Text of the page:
6. You’re not responsive to their requests. They email you a question. You don’t get back for a couple of days. And, they’re left wondering – is this how it’s going to be when you win the business?

7. You’re too cheap. That’s right. Just like you can be too expensive. You can also be too cheap. Don’t be. No one wants their agency to be a Wal-Mart agency.

8. You’re too expensive. Way too expensive. If you’re just slightly more expensive, you will often have an opportunity to negotiate. But if you’re way more expensive, they’ll feel like you’re out of touch or don’t understand their needs.

9. You pulled a bait and switch. The team you listed in the proposal is a wee bit more experienced than the team that showed up for the in-person pitch. See #10. They don’t trust you.

10. They don’t trust you. Why? Could be many reasons. Just make sure they do trust you. If they don’t, nothing else matters. People don’t do business with people they don’t trust.

Insource or Outsource?

It’s a difficult decision. Should you hire someone – and take a risk that they may not be the right fit or have the exact skills you need? Or, should you let an outside partner handle your marketing for now? This is a challenge that many growing B2B companies face. They need marketing expertise, but aren’t sure if they’re ready to take the leap to add headcount to focus solely on marketing.The answer? It depends. Here are few things to consider before making a decision:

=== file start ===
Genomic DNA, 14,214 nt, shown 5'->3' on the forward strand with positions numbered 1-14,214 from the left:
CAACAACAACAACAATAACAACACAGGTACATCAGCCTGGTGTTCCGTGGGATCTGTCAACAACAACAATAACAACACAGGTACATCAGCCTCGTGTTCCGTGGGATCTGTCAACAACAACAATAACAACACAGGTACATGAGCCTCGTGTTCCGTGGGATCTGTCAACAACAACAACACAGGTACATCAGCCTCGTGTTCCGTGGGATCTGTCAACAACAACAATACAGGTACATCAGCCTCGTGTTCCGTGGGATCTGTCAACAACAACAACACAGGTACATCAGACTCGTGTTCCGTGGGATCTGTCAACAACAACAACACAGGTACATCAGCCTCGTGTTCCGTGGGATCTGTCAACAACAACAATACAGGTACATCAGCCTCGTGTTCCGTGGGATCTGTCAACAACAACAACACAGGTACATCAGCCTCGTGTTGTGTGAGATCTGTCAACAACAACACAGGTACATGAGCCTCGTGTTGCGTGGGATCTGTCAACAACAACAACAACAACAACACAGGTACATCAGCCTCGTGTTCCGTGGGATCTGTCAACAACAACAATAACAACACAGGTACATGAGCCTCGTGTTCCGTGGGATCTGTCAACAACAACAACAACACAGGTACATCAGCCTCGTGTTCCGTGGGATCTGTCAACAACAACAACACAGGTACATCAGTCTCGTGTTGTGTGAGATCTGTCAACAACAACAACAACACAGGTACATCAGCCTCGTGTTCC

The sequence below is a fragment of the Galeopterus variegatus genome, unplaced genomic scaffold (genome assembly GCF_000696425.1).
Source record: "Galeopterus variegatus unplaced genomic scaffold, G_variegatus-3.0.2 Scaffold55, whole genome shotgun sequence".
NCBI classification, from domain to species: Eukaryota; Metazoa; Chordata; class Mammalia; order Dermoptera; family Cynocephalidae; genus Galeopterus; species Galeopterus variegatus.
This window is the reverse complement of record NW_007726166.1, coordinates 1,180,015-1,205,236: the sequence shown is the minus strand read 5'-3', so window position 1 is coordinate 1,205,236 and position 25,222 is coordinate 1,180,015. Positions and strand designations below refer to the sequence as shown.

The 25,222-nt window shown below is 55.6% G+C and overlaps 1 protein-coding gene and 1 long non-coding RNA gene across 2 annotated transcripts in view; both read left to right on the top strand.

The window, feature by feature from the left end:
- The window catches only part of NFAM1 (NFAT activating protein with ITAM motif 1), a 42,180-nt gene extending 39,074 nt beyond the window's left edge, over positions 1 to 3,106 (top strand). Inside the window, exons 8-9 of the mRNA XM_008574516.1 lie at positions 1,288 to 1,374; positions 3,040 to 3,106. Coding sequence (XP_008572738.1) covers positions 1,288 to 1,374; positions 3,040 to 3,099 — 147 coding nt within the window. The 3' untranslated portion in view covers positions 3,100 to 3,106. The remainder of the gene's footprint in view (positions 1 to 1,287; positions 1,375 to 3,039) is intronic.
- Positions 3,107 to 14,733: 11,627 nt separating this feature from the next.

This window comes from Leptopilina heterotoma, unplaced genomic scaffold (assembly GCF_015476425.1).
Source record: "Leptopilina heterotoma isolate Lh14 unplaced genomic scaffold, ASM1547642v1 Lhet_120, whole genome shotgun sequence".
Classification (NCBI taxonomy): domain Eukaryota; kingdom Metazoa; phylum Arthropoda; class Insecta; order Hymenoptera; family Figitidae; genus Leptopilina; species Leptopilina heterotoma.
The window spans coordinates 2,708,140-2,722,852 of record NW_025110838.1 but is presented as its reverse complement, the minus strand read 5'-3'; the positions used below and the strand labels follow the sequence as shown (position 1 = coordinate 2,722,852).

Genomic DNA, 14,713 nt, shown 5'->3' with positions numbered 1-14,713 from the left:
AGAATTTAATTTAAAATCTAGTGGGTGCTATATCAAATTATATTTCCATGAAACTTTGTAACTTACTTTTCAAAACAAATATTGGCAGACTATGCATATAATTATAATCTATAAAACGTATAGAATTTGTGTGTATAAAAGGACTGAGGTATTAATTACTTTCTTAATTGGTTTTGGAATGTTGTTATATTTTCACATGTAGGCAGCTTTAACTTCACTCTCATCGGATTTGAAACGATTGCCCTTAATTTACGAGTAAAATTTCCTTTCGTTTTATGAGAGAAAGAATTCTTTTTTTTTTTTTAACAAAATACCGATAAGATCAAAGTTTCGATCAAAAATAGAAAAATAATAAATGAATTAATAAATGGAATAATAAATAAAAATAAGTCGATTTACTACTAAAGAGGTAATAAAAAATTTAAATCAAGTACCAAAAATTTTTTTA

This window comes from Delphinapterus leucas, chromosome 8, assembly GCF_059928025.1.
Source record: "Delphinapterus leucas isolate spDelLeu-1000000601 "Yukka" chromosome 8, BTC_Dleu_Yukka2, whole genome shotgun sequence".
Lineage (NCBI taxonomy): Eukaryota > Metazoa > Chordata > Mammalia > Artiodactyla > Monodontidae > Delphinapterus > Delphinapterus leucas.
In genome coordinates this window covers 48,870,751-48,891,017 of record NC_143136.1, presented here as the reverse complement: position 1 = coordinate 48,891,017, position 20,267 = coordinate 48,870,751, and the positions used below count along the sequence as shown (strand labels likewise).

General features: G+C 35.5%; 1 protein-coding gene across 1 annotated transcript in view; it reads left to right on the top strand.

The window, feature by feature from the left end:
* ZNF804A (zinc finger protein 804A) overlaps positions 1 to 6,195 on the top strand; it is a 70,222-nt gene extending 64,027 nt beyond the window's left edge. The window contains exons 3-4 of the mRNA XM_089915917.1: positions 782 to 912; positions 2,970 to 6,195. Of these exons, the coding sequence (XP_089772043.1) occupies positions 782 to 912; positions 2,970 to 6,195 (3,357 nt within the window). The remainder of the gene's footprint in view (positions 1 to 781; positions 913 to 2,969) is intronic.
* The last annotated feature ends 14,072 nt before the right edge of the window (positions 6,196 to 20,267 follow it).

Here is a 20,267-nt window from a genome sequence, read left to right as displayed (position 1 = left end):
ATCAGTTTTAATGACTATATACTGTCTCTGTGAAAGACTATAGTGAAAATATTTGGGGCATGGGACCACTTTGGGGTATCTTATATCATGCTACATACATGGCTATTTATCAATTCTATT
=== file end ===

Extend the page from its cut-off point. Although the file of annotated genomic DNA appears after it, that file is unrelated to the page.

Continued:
Dedicated to Your Business

If you hire an employee, then you will be guaranteed to have someone 100% focused on you and your business. With a partner, however, you will have access to an expert or team of experts with knowledge from various industries and other clients. So, think about what is more important: focused solely on your business or access to broader expertise?

Hard Costs

Dollar for dollar, if looking only at hard costs, and not overall value, hiring someone as an employee is costly. If you need someone for at least 30 hours per week, even with benefits, it is going to be more cost effective. If you aren’t sure how much work you have, wait to hire someone for now, and find the right partner in the meantime. You can always hire someone later.

Type of Support

If the help you need can be filled by one person (i.e., it’s all more junior level or all more strategic), then it likely makes more sense to hire an employee. If you need both, although you might be able to find someone with a mix of skills, you’ll typically have to hire someone with more senior experience that’s willing to do more junior work. Think about the percentage of time they’d be spending on the different tasks to see if the investment is worth it. To get the exact skills you need, it may make more sense to hire a junior person and create a partnership for the more strategic guidance.

Chemistry

If the chemistry isn’t right, it’s hard to make a change if you hire someone. With a partner, you can easily make a change at any time. Another option that’s becoming more popular is to hire someone initially as a contractor and have a trial period of 60-90 days. This will ensure your needs and their skills are a match longer term.